Self-defense is a legal term that means that violent action was justified to defend oneself. Most citizens have some misconceptions of that right. So we will see what is allowed by French the law and if unfortunately if you have to use violence, how to justify your reaction.
Remember that violence is to be used as a last resort, but unfortunately it is sometimes the only way to ensure your physical integrity or that of a third person.
Self-defense is governed in France by the Article 122 of the Criminal Code, to be able to use that article there must be :
- in progress: returning to fight back after the contact is broken can be qualified as a new aggression. This condition does not imply that a punch was already thrown, immediate danger is enough. For example, pulling back the fist before a punch, a blade very close to the body or a gun pointed at you.
- unjustified: the action of the police is in some way justified by definition. To rebel against the police even if you think you are in the right is really not a good idea ...
- real: you had to be sure there was a danger. Thus an aggression carried out with a dummy but realistic enough weapon in the considered conditions does not make you leave the framework of the legitimate defense.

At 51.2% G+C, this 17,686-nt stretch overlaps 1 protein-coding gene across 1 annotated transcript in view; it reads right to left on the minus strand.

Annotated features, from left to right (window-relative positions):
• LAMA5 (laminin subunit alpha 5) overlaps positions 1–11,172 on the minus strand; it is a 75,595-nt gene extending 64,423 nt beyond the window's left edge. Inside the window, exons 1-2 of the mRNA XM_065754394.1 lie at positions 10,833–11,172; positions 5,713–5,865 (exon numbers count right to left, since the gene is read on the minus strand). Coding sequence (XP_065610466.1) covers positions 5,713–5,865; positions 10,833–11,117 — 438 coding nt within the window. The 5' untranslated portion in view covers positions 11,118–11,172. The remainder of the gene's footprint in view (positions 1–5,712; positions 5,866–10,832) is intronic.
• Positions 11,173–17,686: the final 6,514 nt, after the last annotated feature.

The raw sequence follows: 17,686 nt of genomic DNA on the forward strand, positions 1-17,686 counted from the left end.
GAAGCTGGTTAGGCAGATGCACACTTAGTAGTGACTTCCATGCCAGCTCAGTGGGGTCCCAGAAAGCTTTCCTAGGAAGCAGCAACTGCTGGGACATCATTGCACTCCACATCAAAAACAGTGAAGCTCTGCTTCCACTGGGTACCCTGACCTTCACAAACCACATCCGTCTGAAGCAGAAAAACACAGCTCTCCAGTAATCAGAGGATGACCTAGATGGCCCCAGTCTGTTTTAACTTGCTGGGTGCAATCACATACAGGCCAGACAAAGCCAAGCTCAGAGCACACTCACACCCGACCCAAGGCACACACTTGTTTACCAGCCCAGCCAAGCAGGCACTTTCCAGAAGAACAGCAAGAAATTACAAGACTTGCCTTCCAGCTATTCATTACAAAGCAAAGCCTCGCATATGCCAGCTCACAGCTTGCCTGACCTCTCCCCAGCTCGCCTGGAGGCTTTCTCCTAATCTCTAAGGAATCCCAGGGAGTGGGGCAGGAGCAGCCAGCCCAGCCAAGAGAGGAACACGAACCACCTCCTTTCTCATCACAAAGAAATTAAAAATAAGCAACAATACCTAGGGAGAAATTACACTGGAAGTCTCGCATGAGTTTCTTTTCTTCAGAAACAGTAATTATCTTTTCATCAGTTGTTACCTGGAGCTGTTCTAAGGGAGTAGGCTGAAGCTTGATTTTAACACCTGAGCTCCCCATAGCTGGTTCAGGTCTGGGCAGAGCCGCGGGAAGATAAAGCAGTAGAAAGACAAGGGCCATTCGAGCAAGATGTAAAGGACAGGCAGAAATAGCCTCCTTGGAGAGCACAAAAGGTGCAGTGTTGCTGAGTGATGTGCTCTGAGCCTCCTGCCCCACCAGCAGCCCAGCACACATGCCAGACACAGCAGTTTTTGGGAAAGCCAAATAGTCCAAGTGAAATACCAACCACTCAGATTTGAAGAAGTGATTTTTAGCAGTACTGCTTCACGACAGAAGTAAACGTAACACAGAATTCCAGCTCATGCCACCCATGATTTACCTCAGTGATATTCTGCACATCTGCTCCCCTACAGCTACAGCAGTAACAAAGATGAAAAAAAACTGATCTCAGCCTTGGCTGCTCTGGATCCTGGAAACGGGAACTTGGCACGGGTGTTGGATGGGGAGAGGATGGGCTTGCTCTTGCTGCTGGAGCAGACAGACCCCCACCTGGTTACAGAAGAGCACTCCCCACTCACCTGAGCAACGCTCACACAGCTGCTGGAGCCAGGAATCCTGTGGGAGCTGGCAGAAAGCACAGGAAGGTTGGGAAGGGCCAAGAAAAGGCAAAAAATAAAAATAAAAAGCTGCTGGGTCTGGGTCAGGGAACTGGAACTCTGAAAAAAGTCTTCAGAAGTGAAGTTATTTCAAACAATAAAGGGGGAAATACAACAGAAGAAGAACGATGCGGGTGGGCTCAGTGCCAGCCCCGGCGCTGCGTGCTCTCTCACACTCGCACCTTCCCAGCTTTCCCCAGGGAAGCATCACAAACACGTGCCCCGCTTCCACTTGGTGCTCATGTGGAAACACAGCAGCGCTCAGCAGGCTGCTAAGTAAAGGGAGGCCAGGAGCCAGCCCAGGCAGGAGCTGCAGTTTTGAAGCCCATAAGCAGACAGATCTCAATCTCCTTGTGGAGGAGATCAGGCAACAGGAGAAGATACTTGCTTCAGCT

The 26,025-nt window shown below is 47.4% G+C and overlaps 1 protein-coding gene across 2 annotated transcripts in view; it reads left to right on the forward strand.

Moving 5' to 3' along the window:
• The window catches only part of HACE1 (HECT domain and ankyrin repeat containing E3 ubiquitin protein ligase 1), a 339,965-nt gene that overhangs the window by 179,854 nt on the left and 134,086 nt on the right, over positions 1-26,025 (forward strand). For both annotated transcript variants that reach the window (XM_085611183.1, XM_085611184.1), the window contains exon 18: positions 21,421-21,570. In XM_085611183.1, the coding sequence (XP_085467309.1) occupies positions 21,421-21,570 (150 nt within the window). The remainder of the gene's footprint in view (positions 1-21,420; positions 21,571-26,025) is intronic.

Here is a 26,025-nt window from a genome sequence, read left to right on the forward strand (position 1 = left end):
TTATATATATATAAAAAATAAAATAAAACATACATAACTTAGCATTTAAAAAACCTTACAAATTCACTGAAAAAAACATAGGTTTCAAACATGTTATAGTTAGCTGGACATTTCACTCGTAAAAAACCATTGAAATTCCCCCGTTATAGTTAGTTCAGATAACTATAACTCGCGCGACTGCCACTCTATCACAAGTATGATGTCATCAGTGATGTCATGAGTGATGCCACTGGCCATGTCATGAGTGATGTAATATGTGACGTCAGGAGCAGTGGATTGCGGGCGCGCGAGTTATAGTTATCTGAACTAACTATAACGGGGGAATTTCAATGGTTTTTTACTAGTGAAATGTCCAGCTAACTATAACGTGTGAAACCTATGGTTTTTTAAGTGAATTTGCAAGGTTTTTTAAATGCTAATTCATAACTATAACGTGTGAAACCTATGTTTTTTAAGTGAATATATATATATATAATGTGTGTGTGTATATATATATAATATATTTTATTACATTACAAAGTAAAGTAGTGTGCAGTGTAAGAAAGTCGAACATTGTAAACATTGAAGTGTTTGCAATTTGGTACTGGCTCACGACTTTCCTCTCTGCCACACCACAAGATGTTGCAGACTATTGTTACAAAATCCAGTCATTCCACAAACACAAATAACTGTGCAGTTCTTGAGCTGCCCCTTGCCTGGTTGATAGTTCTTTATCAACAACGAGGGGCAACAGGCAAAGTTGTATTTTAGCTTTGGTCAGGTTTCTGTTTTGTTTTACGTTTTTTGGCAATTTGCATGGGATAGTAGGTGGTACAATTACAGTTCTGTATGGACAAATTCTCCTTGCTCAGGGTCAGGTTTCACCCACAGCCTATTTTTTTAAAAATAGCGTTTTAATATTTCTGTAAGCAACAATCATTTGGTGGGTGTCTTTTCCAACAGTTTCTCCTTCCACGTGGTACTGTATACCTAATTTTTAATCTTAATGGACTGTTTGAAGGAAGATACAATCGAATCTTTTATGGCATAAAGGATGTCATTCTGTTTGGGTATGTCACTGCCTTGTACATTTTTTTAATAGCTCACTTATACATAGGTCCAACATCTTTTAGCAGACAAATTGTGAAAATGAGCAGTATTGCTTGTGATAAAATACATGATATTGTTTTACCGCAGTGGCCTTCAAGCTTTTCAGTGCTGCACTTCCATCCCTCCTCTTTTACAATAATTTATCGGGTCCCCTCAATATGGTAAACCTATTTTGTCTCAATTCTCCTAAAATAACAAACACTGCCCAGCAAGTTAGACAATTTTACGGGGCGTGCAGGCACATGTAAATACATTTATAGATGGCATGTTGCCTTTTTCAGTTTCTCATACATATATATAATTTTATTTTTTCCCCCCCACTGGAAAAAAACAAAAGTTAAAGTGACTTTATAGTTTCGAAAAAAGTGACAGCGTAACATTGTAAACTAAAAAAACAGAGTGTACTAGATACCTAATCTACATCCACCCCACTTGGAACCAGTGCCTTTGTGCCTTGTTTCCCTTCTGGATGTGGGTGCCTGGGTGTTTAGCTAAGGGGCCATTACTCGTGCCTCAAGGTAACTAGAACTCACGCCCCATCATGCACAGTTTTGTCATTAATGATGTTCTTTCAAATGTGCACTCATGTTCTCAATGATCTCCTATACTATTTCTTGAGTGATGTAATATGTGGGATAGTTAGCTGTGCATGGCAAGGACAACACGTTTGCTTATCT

And an answer
- necessary: there was no better way to avoid the danger (simple necessity) or there was no other way at all (strict necessity). For example a runaway was too risky, conversely, a bouncer who could simply close the door and who beat an attacker is wrong.
- simultaneous: this is the counterpart of the current aggression. You should not take revenge or use violence to stop a fugitive aggressor.
- proportional: the riposte must be of the same intensity as the attack. This is the most misunderstood point. What matters is the likely outcome of both actions, not their means. It is possible to fight back with a shot against a choke. In both cases the risk is death. However, be careful not to forget the "necessary" aspect of the response, in this example you would have to prove that less violent solutions have failed or were not possible. For example, the attacker was stronger than you is or he has taken too much advantage as you hit the ground.
Moreover, there are two cases where it is up to the aggressor to prove that it was not a question of self-defense: in night break-ins and violent robberies and looting. It does not mean that everything is allowed, just that it will be a little less difficult in front of the judge.
Finally, do not risk your life or that of a loved one because you are afraid of being sued. One can assert his right to live in front of a judge but not with an undertaker.
"Better judged by twelve than carried by six."
We saw the basics on the subject for the french law, but most country have similar principles. You can leave a comment below to say what you think of this article, add what you know of other laws from other countries or if you would like me to develop a particular subject.